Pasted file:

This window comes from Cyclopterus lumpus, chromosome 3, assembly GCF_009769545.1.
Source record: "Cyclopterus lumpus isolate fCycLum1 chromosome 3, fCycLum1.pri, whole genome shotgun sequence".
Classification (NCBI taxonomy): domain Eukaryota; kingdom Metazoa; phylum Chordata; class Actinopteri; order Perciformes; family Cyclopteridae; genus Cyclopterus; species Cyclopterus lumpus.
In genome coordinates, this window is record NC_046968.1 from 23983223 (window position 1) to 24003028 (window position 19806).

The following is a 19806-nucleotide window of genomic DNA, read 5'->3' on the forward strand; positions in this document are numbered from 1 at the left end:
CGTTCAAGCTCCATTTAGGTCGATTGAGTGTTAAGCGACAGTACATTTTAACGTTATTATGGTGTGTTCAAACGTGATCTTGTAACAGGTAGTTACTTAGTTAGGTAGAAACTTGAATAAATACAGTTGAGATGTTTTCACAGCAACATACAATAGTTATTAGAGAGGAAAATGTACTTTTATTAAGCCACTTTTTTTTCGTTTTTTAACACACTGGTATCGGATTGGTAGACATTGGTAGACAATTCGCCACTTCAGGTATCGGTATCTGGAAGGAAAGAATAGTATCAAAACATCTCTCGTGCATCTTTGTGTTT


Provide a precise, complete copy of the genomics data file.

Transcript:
This window comes from Cyclopterus lumpus, chromosome 3, assembly GCF_009769545.1.
Source record: "Cyclopterus lumpus isolate fCycLum1 chromosome 3, fCycLum1.pri, whole genome shotgun sequence".
Classification (NCBI taxonomy): domain Eukaryota; kingdom Metazoa; phylum Chordata; class Actinopteri; order Perciformes; family Cyclopteridae; genus Cyclopterus; species Cyclopterus lumpus.
In genome coordinates, this window is record NC_046968.1 from 23983223 (window position 1) to 24003028 (window position 19806).

The following is a 19806-nucleotide window of genomic DNA, read 5'->3' on the forward strand; positions in this document are numbered from 1 at the left end:
CGTTCAAGCTCCATTTAGGTCGATTGAGTGTTAAGCGACAGTACATTTTAACGTTATTATGGTGTGTTCAAACGTGATCTTGTAACAGGTAGTTACTTAGTTAGGTAGAAACTTGAATAAATACAGTTGAGATGTTTTCACAGCAACATACAATAGTTATTAGAGAGGAAAATGTACTTTTATTAAGCCACTTTTTTTTCGTTTTTTAACACACTGGTATCGGATTGGTAGACATTGGTAGACAATTCGCCACTTCAGGTATCGGTATCTGGAAGGAAAGAATAGTATCAAAACATCTCTCGTGCATCTTTGTGTTT